The demographics of homeschooling parents are changing, writes Kathleen Berchelmann for ChildrensMD. No more is teaching children at home something only done by the religious or those whose homes are too rural to make going to a high-quality school practical. Professionals like lawyers, doctors, and even public school teachers are increasingly turning their back on the traditional in favor of teaching their children themselves.
More than 2 million children around the U.S. are homeschooled, a number that is 75% higher than it was in 1999. And the number is expected not just to grow, but to grow exponentially over the next decade — especially since the advent of free virtual public schools and quality curriculum all around the country.
Even so, the stereotypes surrounding families who choose to homeschool are so persistent that Berchelmann herself hid her own homeschooling efforts from her colleagues for over a year, afraid that she might get tarred with the same brush.
The difficulty was compounded by self-doubt. As a full-time professional, Berchelmann wasn't at all certain that the experiment would pay off.
I wasn't sure I could homeschool my kids well. I feared the whole year would be an academic failure and emotional nightmare. I was so unsure about this homeschooling experiment that I even kept a spare school uniform in case I had to send my kids back to school at the last moment.
This week our kids are finishing their standardized curriculum and we will spend the rest of the school year doing enrichment activities. Alas, I think we can call this success.
In the end the first year turned out to be a rich learning experience — and not only for her kids. To aid other families in her situation, Berchelmann lays out 18 reasons why her family decided to abandon public school in favor of educating at home.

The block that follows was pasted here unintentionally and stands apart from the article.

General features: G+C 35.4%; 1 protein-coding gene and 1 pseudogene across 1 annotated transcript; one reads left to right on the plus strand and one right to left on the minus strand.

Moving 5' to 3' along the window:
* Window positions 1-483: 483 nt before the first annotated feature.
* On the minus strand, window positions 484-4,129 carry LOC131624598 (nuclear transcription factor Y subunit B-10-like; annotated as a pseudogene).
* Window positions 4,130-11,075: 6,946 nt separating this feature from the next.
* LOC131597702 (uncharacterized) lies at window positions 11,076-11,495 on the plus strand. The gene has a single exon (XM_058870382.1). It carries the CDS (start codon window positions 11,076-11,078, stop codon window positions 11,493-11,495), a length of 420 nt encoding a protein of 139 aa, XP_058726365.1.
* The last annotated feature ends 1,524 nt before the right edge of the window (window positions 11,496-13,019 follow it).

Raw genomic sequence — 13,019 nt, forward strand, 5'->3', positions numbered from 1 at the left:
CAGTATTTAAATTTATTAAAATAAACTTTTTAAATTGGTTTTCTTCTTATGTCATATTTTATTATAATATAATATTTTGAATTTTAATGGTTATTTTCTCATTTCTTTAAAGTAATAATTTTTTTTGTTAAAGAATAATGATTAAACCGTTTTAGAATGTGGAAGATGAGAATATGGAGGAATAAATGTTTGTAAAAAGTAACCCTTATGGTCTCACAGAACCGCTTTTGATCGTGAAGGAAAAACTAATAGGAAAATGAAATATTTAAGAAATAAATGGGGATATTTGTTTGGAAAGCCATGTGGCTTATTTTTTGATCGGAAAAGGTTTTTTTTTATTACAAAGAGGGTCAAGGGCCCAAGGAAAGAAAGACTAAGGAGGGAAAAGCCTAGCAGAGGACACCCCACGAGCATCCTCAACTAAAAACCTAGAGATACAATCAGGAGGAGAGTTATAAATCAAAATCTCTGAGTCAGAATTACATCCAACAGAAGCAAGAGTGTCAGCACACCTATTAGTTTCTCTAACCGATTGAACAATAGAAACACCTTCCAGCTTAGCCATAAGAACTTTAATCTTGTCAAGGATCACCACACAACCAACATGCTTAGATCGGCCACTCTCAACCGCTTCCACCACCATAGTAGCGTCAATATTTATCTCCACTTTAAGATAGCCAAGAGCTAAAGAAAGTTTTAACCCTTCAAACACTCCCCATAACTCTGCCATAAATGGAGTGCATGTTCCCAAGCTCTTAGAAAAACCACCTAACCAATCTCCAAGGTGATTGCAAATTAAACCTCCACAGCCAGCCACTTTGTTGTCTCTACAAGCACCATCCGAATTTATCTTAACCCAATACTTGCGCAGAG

Among the reasons – and surely among the major concerns among aspiring homeschooling families – is time. According to Berchelmann, homeschooling took less time every day than driving did. By the time the four kids were driven to each of their individual schools, followed by other academic enrichment activities, simply staying at home and using that time to learn made more sense.
Our kids are excelling academically as homeschoolers. Homeschooling allows us to enrich our children's strengths and supplement their weaknesses. The kids' education moves as fast or as slow as required for that particular subject area. They are not pigeon-holed and tracked as gifted, average, or special needs.
Homeschooling is not hard, and it's fun! We bought a "box curriculum" from a major homeschool vendor, and all the books and the day-by-day curriculum checklist came in the mail. We have a lot of fun supplementing material through YouTube and online educational sites like Dreambox, Khan Academy, and others. Our kids do about half of their math online.